In 2013, the incidence of tuberculosis (TB) among Singapore Citizens and Permanent Residents declined to 36.9 per 100,000 population from 40.9 per 100,000 population in 2012. Measures to strengthen case detection and treatment have been rolled out progressively to enhance the Singapore TB Elimination Programme (STEP) following a review in 2012, which addressed key challenges for TB control: the delayed diagnosis of infectious TB cases and the non-compliance with the complete treatment regimen until a full cure. Infection with human immunodeficiency virus (HIV) is known to increase a person’s susceptibility to TB. The number of newly reported HIV infections also decreased from 469 in 2012 to 454 in 2013. The National HIV/AIDS Control Programme adopts a multi-pronged approach, which comprises education of the general public and high-risk groups, protection of the national blood supply through screening of blood and blood products, management of cases and contact tracing, epidemiological surveillance, scaling up the prevention and control of sexually-transmitted infections (STIs), and legislation.

This report was published from the compilation of epidemiological information on communicable diseases collated through our close working relationship with the community of health professionals and our partner agencies. We thank all healthcare professionals and our partner agencies for their unwavering support and dedication in combating and minimising the threats of communicable diseases, for the common goal of safeguarding public health.

I hope that you will find this report useful. I look forward to your continued support and cooperation in the national surveillance of communicable diseases.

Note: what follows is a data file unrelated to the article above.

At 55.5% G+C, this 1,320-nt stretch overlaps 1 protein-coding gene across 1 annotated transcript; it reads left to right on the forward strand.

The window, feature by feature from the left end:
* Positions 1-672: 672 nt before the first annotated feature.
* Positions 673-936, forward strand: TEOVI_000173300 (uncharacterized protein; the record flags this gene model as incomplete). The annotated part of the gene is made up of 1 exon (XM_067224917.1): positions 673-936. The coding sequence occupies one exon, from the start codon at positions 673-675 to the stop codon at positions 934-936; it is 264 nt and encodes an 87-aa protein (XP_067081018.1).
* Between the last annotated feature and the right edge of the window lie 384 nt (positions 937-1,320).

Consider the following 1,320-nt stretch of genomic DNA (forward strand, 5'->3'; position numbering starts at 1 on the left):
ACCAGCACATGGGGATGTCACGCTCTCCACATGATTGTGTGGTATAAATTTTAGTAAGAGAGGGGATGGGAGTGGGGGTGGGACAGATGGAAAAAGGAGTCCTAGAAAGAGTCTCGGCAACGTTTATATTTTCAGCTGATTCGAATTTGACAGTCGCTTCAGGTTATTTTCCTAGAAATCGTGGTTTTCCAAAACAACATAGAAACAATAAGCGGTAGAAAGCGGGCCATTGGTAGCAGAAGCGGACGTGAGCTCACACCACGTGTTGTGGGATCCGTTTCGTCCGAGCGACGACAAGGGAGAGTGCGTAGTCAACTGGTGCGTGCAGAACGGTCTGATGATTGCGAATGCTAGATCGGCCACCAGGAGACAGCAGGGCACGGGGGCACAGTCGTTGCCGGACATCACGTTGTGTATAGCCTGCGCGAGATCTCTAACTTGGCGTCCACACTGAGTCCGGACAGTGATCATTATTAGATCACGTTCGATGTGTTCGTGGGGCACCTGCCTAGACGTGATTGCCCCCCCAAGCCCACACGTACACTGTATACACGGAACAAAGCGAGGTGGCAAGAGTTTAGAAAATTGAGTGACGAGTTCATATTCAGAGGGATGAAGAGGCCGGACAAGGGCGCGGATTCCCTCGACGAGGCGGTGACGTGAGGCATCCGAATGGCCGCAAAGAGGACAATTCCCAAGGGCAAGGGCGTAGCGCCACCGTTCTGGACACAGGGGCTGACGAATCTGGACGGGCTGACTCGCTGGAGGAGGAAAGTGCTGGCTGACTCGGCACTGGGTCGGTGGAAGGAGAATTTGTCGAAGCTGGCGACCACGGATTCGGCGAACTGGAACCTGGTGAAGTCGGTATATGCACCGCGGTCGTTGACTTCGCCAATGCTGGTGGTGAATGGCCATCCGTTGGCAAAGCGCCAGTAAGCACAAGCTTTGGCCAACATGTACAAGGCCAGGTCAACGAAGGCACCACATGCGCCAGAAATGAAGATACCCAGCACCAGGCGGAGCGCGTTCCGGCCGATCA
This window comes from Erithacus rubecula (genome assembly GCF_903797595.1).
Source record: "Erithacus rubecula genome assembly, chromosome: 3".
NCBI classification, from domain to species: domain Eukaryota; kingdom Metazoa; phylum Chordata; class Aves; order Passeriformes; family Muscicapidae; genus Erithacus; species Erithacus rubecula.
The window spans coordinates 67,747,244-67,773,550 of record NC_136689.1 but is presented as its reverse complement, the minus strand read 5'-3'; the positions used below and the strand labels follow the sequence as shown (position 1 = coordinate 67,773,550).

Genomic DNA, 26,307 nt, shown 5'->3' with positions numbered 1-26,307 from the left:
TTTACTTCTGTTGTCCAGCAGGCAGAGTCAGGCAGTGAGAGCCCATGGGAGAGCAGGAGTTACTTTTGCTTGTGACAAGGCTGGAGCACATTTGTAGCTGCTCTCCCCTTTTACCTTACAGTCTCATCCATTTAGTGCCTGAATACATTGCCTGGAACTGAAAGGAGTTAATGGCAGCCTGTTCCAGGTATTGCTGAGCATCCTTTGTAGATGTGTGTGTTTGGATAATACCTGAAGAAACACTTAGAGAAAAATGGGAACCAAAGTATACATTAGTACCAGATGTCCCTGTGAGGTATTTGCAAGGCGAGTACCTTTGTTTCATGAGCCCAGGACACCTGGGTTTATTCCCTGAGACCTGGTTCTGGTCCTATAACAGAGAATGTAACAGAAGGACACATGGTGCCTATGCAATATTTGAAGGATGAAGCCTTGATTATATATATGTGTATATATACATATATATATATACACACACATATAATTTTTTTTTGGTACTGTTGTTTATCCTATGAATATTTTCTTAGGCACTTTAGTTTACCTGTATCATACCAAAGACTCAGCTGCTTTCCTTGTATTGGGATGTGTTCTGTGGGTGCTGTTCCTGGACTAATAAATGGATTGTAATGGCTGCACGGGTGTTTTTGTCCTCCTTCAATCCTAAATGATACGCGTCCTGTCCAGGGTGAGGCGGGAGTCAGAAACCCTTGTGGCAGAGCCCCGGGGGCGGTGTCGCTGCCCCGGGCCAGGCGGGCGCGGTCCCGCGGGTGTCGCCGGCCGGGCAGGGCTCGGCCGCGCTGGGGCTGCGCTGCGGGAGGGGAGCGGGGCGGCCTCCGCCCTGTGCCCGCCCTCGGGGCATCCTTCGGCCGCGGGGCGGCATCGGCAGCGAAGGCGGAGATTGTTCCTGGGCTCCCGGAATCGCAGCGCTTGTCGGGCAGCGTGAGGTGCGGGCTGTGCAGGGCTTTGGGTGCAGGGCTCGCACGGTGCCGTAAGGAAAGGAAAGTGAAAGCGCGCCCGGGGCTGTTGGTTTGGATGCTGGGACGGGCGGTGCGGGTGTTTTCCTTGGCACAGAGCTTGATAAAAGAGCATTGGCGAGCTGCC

In order to access the information, please download Acrobat Reader software.


Foreword (1.5 MB)

Population Profile (952 KB)

Overview of Communicable Diseases Situation (959 KB)

Special Feature: (1.75 MB)

  • Indigenous Cases of Chikungunya Fever in Singapore, 2013
  • Outbreak of Gastroenterititis caused by Salmonella Enteriditis associated with the consumption of food from a Restaurant in Singapore

1. Air-/Droplet-Borne Diseases (2.05 MB)

  • Haemophilus Influenza Type B Disease
  • Hand, Foot and Mouth Disease
  • Influenza
  • Measles
  • Meningococcal Infection
  • Mumps
  • Pertussis
  • Pneumococcal Disease (Invasive )
  • Rubella
  • Viral Conjunctivitis
  • Severe Illness & Death From Possibly Infectious Causes (SIDPIC)
  • Chickenpox (Varicella)

2. Vector-Borne/Zoonotic Diseases (3.42 MB)

  • Chikungunya Fever
  • Dengue Fever/Dengue Haemorrhagic Fever (DF/DHF)
  • Malaria

3. Food-/Water-Borne Diseases (1.82 MB)

  • Acute Diarrhoeal Illnesses
  • Campylobacteriosis
  • Cholera
  • Enteric Fevers (Typhoid and Paratyphoid)
  • Hepatitis A
  • Hepatitis E
  • Salmonellosis
  • Food Poisoning

4. Blood-Borne Diseases (1.11 MB)

  • Hepatitis B
  • Hepatitis C

5. Environment-Related Diseases (1.57 MB)

  • Legionellosis
  • Melioidosis

6. HIV/AIDS, STIs, Tuberculosis & Leprosy (1.71MB)

  • Human Immunodeficiency Virus Infection and Acquired Immunodeficiency Syndrome
  • Sexually Transmitted Infections
  • Tuberculosis
  • Leprosy

7. Childhood Immunisation (1.52 MB)

8. Appendix (977 KB)

  • Infectious Disease Notification in Singapore, 1990 - 2013

Full Version of the Report (13 MB)


  Return to Top